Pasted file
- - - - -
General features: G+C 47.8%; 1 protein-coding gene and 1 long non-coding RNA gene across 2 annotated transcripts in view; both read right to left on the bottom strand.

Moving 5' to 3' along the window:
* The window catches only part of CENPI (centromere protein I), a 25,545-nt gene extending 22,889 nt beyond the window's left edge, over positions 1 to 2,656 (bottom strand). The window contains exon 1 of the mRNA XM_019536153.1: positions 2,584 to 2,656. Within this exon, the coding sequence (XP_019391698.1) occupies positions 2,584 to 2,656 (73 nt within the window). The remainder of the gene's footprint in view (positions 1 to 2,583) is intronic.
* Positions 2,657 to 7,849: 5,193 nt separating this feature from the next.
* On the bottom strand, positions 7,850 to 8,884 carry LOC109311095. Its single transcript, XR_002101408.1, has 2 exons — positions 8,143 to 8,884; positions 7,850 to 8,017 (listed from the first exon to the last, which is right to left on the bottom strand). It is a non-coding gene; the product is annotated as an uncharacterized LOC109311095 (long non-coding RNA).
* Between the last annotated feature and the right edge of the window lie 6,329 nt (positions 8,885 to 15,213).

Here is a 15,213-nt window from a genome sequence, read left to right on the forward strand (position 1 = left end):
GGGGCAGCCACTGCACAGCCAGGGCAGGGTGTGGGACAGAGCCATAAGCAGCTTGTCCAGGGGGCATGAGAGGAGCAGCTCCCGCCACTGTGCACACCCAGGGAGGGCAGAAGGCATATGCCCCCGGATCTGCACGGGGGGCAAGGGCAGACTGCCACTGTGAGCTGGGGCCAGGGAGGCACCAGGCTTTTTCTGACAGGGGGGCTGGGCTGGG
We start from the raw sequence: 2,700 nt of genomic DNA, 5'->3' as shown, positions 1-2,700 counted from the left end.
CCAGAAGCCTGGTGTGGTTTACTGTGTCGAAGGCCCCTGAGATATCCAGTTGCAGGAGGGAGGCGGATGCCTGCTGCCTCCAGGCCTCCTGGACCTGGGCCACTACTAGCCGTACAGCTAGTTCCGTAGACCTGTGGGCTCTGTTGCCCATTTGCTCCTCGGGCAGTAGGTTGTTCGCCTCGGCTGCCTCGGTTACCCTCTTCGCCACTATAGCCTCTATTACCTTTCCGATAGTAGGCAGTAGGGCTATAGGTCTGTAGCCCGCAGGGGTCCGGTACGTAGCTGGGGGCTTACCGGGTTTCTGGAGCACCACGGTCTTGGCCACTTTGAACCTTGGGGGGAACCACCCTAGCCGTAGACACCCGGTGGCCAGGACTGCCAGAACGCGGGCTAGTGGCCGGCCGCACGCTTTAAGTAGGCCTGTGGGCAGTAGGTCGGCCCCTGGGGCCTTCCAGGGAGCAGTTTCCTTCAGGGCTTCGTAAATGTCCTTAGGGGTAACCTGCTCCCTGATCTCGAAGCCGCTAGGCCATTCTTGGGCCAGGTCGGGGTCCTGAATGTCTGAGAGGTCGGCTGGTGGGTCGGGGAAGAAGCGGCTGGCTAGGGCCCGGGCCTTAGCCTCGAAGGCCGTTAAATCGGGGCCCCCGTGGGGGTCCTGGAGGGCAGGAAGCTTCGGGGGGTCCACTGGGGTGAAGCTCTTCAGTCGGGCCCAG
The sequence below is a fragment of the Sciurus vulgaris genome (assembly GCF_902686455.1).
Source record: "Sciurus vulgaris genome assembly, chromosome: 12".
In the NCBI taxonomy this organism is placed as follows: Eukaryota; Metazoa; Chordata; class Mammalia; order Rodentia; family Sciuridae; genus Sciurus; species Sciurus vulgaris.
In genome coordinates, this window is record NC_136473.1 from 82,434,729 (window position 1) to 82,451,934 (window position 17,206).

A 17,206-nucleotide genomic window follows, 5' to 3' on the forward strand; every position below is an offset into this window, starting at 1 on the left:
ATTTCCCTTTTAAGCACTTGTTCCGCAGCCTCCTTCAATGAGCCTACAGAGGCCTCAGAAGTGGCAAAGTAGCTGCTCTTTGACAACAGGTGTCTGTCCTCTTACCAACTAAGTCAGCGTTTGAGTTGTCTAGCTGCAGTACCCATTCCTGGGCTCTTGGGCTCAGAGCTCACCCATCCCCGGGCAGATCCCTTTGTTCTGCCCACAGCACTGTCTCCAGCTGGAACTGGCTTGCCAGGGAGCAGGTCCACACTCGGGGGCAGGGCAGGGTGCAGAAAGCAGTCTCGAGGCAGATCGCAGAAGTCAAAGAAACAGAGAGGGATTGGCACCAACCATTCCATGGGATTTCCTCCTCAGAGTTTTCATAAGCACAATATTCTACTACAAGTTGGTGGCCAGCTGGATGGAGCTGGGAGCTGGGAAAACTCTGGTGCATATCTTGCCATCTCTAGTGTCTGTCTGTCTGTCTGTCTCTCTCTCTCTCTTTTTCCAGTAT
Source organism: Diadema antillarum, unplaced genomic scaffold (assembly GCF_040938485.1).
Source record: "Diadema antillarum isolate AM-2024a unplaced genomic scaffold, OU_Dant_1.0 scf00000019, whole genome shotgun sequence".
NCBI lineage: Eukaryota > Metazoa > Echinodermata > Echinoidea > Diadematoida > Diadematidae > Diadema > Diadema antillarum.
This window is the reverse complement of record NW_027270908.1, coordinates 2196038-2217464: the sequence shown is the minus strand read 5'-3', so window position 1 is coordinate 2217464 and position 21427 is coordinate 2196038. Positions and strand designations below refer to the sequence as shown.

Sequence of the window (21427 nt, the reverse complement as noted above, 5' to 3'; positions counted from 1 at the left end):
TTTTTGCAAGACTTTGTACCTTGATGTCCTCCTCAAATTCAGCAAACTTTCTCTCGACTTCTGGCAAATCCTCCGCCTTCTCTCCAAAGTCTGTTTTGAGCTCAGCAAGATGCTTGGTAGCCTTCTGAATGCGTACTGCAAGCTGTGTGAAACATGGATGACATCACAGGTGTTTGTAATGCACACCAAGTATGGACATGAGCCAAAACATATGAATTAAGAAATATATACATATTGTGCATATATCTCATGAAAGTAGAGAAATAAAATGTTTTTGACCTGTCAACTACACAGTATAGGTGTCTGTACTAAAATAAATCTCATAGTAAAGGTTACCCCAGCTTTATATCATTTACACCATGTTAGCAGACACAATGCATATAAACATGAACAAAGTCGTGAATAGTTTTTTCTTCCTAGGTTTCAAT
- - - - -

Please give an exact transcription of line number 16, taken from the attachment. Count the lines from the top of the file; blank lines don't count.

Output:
ATTTCCCTTTTAAGCACTTGTTCCGCAGCCTCCTTCAATGAGCCTACAGAGGCCTCAGAAGTGGCAAAGTAGCTGCTCTTTGACAACAGGTGTCTGTCCTCTTACCAACTAAGTCAGCGTTTGAGTTGTCTAGCTGCAGTACCCATTCCTGGGCTCTTGGGCTCAGAGCTCACCCATCCCCGGGCAGATCCCTTTGTTCTGCCCACAGCACTGTCTCCAGCTGGAACTGGCTTGCCAGGGAGCAGGTCCACACTCGGGGGCAGGGCAGGGTGCAGAAAGCAGTCTCGAGGCAGATCGCAGAAGTCAAAGAAACAGAGAGGGATTGGCACCAACCATTCCATGGGATTTCCTCCTCAGAGTTTTCATAAGCACAATATTCTACTACAAGTTGGTGGCCAGCTGGATGGAGCTGGGAGCTGGGAAAACTCTGGTGCATATCTTGCCATCTCTAGTGTCTGTCTGTCTGTCTGTCTCTCTCTCTCTCTTTTTCCAGTAT